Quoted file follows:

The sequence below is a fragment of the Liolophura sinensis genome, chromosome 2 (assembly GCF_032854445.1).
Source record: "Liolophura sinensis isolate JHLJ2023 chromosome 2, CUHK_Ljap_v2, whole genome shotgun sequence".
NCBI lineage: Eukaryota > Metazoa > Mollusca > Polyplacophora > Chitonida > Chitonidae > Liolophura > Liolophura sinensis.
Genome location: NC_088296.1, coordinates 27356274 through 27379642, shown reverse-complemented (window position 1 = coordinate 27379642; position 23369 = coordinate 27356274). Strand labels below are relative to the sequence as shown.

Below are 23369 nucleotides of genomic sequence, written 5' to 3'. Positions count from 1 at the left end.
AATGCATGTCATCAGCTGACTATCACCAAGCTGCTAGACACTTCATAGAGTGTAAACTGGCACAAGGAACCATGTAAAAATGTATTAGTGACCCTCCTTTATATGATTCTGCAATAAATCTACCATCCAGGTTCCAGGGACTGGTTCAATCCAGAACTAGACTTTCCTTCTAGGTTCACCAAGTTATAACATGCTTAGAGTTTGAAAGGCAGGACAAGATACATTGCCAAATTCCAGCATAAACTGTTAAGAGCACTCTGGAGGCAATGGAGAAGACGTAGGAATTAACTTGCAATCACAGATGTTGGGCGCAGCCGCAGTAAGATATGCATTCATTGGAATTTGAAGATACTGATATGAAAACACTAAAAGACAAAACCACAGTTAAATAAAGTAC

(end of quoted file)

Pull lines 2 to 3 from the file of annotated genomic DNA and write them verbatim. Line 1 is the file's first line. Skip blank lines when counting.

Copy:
Source record: "Liolophura sinensis isolate JHLJ2023 chromosome 2, CUHK_Ljap_v2, whole genome shotgun sequence".
NCBI lineage: Eukaryota > Metazoa > Mollusca > Polyplacophora > Chitonida > Chitonidae > Liolophura > Liolophura sinensis.